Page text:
I use frequent math seminars, and prepare the environment for open exploration and extended work time. Really, it’s the environment and the approach, more than any list of lessons, that makes it work.
AYER: OK, but there is a list of lessons. How do you suggest we use them?
WASKI: The book is organized very much like my Elementary albums. There’s a table of contents, and lessons with prerequisites, materials, and some “teacher talk” and directions. Within topics, lessons are in a basic order of sequential knowledge, but you wouldn’t present them in strict order, first page of the book to the last. Students should have lessons across topics as interest and ability indicate, and many topics cross over one another. I’ve included some sample charts of how one might move through the book, but every student’s path might be unique.
AYER: And you have Geometry for Adolescents coming out, including for middle school. Isn’t that usually for high school?
WASKI: Yes, geometry is usually relegated to tenth grade, which is a shame—it’s such a beautiful and natural subject. When people think geometry is only for older children, they often think of the traditional proofs. Younger students may find these challenging or unappealing, but geometry is so much more than proofs! It’s measurement and experiment; it’s history and puzzles and logic. By “saving geometry for later” we’re missing out on many amazing learning opportunities.
AYER: We do a lot of history, puzzles, and measurement in the elementary—how is this different?
WASKI: The elementary observation of patterns and developing rules continues for the 12-15-year-old as it deepens in sophistication and students apply these rules to the world around them.
Geometry for the adolescent should be alive and dynamic. So much of the work should be project-based and hands-on. Many of the concepts will have been introduced in elementary school, and perhaps early elementary school. Revisiting these concepts in ways that appeal to the adolescent—such as in practical social work, exploring philosophy, or more sophisticated blending of mathematical skills and topics, including algebra—brings the work alive and keeps it fresh. Students don’t have to do formal deductive reasoning to engage with geometric concepts at a deep level. Deductive reasoning is important, but we can build the foundations early on, and revisit later with a new level of sophistication.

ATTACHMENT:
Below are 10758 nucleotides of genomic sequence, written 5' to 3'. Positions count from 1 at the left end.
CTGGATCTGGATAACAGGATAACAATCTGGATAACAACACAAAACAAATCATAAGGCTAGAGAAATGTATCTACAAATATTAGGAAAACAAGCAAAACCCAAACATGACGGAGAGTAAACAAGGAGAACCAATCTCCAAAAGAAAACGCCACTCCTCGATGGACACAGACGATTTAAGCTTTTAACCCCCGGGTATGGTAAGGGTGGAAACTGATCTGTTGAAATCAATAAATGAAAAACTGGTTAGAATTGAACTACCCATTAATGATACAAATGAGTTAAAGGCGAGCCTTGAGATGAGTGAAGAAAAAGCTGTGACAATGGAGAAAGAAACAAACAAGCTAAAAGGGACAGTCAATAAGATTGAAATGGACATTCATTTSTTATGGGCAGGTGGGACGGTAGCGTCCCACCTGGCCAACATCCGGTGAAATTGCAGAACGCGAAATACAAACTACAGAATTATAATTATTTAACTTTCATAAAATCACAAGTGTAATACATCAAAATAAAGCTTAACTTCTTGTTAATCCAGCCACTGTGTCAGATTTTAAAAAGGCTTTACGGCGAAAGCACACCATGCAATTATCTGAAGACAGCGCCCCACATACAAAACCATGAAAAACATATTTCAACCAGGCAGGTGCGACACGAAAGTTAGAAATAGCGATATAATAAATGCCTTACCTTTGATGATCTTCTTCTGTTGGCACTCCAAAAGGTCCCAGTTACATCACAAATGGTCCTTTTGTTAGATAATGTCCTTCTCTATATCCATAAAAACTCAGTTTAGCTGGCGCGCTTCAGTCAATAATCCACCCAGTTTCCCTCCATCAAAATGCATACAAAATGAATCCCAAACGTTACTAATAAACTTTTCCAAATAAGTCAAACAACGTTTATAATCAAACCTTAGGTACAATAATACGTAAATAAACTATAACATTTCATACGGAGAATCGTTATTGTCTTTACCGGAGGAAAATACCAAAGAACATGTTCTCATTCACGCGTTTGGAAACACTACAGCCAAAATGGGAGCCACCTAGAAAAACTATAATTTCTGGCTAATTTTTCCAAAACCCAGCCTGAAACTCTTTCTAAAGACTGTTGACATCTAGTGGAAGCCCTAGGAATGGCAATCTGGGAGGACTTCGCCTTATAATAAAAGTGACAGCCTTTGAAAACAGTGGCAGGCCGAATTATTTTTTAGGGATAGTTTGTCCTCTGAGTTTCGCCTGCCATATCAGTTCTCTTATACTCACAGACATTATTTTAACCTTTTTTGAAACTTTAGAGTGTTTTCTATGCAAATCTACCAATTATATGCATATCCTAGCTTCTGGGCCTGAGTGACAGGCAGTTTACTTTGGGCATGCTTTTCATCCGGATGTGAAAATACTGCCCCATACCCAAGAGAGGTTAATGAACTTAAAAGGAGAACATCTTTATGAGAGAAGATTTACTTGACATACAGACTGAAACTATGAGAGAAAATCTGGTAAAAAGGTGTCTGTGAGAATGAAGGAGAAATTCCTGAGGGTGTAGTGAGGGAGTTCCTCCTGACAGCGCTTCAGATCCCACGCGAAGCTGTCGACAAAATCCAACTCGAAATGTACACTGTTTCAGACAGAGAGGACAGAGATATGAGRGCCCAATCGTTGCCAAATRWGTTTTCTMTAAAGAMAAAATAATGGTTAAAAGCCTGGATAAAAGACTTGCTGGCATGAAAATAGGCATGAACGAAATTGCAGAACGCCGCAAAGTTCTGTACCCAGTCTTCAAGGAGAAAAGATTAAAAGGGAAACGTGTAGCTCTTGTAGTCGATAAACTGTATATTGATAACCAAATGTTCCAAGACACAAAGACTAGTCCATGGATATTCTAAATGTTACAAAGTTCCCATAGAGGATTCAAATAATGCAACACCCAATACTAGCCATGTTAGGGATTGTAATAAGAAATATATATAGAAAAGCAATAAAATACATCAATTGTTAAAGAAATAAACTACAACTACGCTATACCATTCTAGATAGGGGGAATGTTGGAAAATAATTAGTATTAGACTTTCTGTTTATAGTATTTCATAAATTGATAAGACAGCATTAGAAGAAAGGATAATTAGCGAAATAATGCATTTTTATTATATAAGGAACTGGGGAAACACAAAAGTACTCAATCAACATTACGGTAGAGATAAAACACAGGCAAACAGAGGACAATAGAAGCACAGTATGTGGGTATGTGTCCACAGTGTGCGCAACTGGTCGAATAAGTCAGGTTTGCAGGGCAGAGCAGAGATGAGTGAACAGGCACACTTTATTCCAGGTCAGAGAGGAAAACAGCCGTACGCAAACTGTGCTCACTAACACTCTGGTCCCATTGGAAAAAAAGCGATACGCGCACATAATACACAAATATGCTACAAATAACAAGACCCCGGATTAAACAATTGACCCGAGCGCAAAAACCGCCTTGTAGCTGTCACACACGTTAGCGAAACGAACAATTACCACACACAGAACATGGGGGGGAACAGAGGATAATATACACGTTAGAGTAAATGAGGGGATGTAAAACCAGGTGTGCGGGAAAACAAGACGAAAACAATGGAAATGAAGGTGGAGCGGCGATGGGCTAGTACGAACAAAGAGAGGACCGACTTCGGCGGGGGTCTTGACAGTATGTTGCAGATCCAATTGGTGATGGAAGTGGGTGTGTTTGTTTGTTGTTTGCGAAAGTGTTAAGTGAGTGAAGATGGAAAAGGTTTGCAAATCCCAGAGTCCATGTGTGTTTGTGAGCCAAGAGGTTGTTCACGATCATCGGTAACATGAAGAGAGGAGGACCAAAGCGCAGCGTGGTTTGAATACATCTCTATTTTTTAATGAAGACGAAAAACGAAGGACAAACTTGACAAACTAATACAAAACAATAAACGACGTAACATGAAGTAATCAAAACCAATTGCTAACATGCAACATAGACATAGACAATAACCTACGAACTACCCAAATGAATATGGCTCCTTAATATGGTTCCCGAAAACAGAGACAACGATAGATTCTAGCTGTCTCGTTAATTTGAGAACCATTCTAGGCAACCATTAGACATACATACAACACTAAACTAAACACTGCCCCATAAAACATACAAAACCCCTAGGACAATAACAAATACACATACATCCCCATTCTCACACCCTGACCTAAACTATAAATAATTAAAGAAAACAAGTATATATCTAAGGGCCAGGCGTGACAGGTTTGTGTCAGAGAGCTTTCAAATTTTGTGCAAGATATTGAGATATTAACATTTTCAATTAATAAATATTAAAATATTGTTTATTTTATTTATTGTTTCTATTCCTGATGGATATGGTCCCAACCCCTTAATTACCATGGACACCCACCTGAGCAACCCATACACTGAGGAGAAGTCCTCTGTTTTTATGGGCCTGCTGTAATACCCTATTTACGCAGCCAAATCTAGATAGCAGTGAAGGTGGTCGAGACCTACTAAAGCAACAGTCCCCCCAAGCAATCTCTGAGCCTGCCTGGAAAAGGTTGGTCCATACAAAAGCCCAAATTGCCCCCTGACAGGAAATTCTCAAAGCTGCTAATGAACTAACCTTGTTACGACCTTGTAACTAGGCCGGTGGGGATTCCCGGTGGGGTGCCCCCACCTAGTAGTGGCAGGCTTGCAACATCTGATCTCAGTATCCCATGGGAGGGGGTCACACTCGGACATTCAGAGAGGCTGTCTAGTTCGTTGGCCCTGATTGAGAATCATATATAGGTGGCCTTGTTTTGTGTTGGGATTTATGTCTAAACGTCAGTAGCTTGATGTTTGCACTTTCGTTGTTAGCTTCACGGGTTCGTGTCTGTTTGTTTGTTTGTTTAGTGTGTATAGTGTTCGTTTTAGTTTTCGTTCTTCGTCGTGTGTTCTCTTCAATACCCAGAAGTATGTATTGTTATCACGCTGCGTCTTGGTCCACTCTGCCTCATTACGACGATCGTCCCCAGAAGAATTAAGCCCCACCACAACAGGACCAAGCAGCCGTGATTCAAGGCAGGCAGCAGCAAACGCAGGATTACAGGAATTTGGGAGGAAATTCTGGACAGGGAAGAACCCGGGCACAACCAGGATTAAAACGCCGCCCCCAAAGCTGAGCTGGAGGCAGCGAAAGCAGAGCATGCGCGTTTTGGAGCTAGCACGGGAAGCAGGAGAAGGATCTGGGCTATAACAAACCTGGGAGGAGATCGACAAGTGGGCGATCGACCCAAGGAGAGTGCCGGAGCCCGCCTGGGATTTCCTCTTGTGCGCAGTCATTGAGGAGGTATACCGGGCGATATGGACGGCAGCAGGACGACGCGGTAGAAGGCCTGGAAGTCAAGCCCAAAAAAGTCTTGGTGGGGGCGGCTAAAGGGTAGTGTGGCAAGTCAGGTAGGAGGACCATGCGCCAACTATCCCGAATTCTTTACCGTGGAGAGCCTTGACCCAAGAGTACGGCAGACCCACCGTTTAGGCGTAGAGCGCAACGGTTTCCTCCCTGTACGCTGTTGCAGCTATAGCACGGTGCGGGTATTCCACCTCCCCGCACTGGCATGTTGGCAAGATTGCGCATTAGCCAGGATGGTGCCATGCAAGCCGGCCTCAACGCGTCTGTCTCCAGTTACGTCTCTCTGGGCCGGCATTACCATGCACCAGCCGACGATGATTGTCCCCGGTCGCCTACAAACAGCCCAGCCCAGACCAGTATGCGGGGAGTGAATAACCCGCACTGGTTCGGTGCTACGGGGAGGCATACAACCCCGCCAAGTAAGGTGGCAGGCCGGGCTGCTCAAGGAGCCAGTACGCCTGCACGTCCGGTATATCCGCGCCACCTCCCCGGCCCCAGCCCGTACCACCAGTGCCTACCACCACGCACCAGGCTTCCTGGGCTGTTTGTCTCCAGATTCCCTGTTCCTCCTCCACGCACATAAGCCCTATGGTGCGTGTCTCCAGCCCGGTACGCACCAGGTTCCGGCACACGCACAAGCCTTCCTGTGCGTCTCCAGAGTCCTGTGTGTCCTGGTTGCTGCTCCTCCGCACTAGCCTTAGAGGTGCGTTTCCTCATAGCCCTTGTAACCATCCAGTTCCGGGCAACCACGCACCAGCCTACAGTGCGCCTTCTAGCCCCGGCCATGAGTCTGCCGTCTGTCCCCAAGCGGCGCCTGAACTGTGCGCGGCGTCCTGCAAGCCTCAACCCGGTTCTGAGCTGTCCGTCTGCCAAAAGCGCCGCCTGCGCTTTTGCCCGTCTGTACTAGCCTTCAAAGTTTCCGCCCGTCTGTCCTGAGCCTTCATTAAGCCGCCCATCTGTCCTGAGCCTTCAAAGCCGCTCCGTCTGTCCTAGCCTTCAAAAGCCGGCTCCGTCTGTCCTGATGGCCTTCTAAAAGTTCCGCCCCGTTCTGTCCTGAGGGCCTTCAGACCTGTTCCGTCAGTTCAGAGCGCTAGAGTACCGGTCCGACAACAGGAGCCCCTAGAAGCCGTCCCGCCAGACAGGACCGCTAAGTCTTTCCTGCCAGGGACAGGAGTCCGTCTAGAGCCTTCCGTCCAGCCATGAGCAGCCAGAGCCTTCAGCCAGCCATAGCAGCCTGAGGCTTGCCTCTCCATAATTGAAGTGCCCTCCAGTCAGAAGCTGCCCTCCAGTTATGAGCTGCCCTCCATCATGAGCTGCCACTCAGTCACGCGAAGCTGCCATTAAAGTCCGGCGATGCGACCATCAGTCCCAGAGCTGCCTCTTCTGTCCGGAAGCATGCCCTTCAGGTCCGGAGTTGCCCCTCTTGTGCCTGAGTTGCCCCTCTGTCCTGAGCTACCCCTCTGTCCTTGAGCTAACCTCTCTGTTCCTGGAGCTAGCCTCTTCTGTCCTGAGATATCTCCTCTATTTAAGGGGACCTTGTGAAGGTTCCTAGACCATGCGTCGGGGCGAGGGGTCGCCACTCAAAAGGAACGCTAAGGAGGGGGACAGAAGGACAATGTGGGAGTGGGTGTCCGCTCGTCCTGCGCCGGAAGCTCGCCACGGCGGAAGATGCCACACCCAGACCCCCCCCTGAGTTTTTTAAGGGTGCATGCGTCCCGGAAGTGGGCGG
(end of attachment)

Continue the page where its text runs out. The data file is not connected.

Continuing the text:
AYER: How are you seeing this used in schools? In public schools in particular? Can it be used in non-Montessori schools?
WASKI: It’s always amazing to walk into a school and see the Timeline of Mathematics in the room, or some of the materials that have been developed for adolescents in use. What I love about Montessori is the entire structure of freedom, discipline, and responsibility, the way the day is structured around work, etc., that makes everything else work. To get the maximum out of what I have developed, one needs this whole-school or whole-person approach. Everything makes so much more sense when there are all these components present. It allows so much more for the individualization, the flexibility, the ability to allow students to work deeply and follow their own interests – so many things that ALL teachers want, but unfortunately are locked into a system that doesn’t give them what they really need. It is hard to imagine what students are really capable of, but as Montessorians, we get to see that all the time.
What I hope is that the approach and materials that I can offer appeals to the sensitivities of the teachers who want more, and for them it is useful and helpful. But more so, I hope they see how it still isn’t enough until they have the whole picture, and then this is where it would be great to have people changing over to a whole-school Montessori approach – because they see what is possible and see a path to getting there. And it is so exciting they are willing to take those risks and do something different and unique.
Michael Waski, a 20-year veteran teaching math to adolescents in public and private Montessori schools as well as conventional public programs, is the author of Teaching Algebra and Teaching Geometry to the Adolescent, and is the director of the Math Institute as a part of Great Work Inc.